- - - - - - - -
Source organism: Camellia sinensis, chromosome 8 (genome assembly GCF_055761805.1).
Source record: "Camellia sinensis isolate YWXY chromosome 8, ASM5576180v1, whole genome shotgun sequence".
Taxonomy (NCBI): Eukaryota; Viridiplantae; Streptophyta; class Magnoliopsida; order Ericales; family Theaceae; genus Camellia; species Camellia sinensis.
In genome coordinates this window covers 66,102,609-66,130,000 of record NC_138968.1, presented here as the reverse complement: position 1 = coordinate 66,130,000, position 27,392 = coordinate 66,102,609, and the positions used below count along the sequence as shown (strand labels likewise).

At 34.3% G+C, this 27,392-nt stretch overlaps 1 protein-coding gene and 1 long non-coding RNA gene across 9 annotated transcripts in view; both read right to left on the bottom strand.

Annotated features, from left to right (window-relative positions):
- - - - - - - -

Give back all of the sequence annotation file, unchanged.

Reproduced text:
Source organism: Camellia sinensis, chromosome 8 (genome assembly GCF_055761805.1).
Source record: "Camellia sinensis isolate YWXY chromosome 8, ASM5576180v1, whole genome shotgun sequence".
Taxonomy (NCBI): Eukaryota; Viridiplantae; Streptophyta; class Magnoliopsida; order Ericales; family Theaceae; genus Camellia; species Camellia sinensis.
In genome coordinates this window covers 66,102,609-66,130,000 of record NC_138968.1, presented here as the reverse complement: position 1 = coordinate 66,130,000, position 27,392 = coordinate 66,102,609, and the positions used below count along the sequence as shown (strand labels likewise).

At 34.3% G+C, this 27,392-nt stretch overlaps 1 protein-coding gene and 1 long non-coding RNA gene across 9 annotated transcripts in view; both read right to left on the bottom strand.

Annotated features, from left to right (window-relative positions):